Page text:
The latest iteration of energy regulator Ofgem’s sandbox has now been opened to applications.
Details of the updated sandbox were released in February, with a number of changes outlined. Most notably, Ofgem announced it would be removing the application windows, with the service to be open at all times.
Two windows ran when it was first launched in 2017, with 68 innovators working within the sandbox to explore and develop a range of trials as part of those windows.
Feedback from those innovators has led to the service – which allows for innovation projects to proceed when they would otherwise be prohibited by current regulation – being expanded.
Ofgem is in talks with other code bodies and organisations to expand the rules that are within sandbox’s scope.
It has today (20 July) launched a new consultation seeking industry views on which supply licence conditions it can provide relief from, as well as the circumstances in which it can grant supply licences for specific geographic areas or premises types. The consultation period for this is set to end 12 October 2020.
Other changes to the sandbox include the ability for innovators that are not sandbox-ready to access feedback, as well as Ofgem publishing general guidance on common-use cases and issues arising from the feedback service.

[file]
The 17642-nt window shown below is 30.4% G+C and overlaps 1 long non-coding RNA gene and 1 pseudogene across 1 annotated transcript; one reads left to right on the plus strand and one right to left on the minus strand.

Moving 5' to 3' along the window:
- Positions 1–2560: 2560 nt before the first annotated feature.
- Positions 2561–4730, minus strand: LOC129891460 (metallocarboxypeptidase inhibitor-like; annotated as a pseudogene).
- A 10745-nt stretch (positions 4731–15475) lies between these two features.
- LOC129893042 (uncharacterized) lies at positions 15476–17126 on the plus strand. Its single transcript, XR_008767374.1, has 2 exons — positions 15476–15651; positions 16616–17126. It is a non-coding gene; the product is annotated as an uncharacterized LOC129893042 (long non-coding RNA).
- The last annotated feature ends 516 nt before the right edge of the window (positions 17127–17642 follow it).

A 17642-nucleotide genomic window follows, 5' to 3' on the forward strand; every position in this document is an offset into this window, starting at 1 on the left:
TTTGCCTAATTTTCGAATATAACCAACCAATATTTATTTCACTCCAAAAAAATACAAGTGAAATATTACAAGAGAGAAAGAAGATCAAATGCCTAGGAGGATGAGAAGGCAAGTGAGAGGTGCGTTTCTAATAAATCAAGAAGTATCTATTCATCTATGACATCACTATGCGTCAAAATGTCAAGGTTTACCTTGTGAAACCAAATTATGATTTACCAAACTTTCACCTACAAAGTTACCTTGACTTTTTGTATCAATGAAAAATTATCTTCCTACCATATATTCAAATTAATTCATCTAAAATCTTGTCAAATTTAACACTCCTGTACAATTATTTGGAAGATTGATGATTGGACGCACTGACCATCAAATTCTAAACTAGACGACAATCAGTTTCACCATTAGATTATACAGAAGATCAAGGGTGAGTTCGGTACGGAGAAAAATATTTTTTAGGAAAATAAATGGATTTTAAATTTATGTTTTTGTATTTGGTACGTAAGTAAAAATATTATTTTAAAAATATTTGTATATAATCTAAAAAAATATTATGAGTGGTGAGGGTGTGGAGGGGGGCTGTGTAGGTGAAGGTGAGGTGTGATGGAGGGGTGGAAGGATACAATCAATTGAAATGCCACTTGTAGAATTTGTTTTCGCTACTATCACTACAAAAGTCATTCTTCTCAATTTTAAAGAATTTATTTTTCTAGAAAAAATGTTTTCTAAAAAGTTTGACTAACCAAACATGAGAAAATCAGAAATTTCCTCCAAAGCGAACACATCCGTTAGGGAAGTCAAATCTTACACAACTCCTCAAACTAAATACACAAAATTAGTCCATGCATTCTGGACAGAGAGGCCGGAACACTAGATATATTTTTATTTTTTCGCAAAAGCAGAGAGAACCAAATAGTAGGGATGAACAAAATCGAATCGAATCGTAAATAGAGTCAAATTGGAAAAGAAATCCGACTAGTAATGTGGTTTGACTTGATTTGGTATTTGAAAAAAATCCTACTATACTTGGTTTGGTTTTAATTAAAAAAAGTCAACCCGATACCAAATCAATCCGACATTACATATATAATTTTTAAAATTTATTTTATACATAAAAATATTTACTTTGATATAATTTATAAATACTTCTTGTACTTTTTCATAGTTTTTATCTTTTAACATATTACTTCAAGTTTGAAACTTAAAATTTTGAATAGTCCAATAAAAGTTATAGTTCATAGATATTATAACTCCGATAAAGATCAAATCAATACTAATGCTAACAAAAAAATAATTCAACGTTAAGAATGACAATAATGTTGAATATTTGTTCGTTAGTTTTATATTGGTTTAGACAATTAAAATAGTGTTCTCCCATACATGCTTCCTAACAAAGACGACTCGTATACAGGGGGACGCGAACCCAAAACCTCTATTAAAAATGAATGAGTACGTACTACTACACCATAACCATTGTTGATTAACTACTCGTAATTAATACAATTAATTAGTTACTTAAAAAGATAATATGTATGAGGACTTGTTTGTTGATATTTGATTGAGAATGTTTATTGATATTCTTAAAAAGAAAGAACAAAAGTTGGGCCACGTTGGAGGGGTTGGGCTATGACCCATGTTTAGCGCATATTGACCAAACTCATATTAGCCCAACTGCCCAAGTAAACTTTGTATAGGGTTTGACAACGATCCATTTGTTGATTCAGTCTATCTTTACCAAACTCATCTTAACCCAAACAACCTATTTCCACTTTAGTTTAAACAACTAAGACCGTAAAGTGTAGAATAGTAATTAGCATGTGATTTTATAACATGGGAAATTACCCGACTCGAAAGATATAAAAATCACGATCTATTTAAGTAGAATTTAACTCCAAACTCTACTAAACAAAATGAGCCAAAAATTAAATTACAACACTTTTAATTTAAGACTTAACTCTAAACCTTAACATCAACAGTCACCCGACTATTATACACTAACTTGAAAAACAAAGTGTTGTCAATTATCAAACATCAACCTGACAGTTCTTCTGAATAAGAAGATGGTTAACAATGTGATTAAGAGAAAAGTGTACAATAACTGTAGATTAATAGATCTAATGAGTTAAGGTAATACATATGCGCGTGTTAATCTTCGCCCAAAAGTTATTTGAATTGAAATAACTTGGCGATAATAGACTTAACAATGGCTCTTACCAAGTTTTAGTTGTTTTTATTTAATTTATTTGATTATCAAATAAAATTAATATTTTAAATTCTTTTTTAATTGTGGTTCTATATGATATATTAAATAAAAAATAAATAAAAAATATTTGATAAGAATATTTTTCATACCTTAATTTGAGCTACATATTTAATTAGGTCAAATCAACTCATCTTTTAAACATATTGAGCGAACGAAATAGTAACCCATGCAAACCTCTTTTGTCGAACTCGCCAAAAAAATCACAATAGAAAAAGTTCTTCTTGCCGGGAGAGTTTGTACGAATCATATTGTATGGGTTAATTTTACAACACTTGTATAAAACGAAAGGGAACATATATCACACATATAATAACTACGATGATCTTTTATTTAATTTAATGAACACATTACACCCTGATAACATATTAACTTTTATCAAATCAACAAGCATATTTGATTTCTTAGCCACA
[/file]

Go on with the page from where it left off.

There is also to be clear entry criteria for different sandbox services after Ofgem found innovators want clarity around support available.
Neil Barnes, deputy director of Future Retail Markets at Ofgem, wrote in a blog on the regulator’s website that now is “an ideal time” to launch the new version of the sandbox.
“The energy system, and how we use it, is changing, but that transformation needs to accelerate in order to drive a massive shift in how we produce and consume energy,” he said, adding that the economic and social impacts of COVID-19 have given further insight into what a low carbon future might look like.
Previous projects to have taken part in the sandbox include Centrica’s Local Energy Market, which saw technology such as solar PV, combined heat and power and battery storage installed, as well as a new platform implemented to allow both National Grid ESO and Western Power Distribution to bid simultaneously for flexibility, as well as projects run by BP and Verv.